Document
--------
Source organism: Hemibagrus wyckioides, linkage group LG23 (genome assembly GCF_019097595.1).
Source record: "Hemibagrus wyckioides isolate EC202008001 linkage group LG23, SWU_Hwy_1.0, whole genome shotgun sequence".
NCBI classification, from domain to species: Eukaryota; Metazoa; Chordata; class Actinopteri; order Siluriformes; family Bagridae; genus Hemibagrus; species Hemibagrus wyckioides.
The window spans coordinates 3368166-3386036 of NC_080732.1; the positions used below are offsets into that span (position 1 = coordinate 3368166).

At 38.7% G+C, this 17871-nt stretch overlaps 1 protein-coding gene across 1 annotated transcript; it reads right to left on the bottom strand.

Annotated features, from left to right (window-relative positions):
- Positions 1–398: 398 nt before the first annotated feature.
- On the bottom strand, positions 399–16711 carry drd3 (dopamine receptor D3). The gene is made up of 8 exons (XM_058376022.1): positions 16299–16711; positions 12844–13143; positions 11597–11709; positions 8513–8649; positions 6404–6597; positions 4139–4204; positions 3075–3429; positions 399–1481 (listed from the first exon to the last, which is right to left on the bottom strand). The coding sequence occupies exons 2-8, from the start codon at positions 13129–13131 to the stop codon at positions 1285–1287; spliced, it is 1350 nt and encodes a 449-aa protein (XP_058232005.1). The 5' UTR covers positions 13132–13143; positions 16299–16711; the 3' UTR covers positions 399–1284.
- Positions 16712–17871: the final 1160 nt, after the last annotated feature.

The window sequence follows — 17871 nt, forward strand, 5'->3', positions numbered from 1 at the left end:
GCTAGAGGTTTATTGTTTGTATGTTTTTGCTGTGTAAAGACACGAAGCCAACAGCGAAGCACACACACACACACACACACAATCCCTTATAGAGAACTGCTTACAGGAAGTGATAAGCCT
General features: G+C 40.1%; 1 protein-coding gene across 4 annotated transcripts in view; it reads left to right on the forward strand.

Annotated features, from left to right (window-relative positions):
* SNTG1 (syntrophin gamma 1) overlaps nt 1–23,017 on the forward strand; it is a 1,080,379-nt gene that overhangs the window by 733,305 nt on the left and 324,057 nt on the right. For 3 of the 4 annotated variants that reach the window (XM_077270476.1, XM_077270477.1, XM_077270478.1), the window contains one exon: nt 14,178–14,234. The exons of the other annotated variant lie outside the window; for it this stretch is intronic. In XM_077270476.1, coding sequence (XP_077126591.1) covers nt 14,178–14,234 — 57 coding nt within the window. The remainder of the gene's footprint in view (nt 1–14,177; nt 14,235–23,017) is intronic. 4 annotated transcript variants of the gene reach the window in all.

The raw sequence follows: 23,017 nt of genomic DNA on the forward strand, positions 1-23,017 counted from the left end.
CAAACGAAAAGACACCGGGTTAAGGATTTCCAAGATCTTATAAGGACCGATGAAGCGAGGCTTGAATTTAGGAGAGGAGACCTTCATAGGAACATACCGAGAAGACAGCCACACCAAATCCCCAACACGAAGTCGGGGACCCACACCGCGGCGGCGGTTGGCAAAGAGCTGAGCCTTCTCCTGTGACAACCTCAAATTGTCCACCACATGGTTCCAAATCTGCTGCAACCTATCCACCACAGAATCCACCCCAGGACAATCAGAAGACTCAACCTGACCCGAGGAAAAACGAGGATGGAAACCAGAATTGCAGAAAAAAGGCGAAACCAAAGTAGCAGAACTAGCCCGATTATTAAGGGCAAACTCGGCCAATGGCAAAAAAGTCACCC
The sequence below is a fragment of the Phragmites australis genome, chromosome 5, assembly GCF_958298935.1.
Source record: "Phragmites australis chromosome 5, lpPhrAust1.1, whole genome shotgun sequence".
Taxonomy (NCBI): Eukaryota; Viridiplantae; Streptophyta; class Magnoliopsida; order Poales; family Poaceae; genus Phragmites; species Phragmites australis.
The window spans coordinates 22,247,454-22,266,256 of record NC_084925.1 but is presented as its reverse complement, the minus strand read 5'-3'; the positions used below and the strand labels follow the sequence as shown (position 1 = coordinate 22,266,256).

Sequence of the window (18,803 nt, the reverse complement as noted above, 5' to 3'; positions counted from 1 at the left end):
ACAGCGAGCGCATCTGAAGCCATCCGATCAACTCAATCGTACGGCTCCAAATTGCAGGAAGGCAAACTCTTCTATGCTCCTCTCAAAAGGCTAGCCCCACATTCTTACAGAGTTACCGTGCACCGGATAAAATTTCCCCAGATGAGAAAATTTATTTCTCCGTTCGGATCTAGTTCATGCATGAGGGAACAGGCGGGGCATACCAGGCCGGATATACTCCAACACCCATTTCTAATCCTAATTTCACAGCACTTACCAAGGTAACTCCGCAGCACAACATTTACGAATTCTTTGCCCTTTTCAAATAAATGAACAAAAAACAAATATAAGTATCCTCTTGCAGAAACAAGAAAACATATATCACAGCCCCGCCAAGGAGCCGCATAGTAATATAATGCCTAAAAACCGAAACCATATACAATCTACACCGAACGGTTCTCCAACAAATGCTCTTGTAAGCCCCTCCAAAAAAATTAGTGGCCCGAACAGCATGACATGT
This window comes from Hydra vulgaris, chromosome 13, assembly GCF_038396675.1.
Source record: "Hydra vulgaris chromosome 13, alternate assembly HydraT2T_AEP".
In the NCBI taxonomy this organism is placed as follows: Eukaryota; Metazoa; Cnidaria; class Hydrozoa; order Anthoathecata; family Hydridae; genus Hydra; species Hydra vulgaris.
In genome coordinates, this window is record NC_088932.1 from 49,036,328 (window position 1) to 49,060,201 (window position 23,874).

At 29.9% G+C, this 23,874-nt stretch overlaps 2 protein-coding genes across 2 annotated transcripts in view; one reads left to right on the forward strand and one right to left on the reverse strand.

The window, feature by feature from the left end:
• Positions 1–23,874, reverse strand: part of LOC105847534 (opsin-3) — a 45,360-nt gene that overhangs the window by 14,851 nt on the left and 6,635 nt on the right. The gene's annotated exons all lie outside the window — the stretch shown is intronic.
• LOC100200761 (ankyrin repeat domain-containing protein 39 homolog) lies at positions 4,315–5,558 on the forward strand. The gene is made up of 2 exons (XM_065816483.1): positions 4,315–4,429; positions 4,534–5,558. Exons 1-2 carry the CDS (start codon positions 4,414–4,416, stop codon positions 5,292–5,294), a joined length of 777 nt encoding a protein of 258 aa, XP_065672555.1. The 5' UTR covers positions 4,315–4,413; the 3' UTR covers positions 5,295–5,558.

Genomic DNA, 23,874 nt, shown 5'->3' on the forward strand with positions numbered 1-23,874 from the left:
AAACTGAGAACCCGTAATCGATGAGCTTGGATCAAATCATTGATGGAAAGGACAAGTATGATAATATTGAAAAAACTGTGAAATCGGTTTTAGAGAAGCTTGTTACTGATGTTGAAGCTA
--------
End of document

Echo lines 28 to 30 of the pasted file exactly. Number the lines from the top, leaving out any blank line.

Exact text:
The window, feature by feature from the left end:
• Positions 1–23,874, reverse strand: part of LOC105847534 (opsin-3) — a 45,360-nt gene that overhangs the window by 14,851 nt on the left and 6,635 nt on the right. The gene's annotated exons all lie outside the window — the stretch shown is intronic.
• LOC100200761 (ankyrin repeat domain-containing protein 39 homolog) lies at positions 4,315–5,558 on the forward strand. The gene is made up of 2 exons (XM_065816483.1): positions 4,315–4,429; positions 4,534–5,558. Exons 1-2 carry the CDS (start codon positions 4,414–4,416, stop codon positions 5,292–5,294), a joined length of 777 nt encoding a protein of 258 aa, XP_065672555.1. The 5' UTR covers positions 4,315–4,413; the 3' UTR covers positions 5,295–5,558.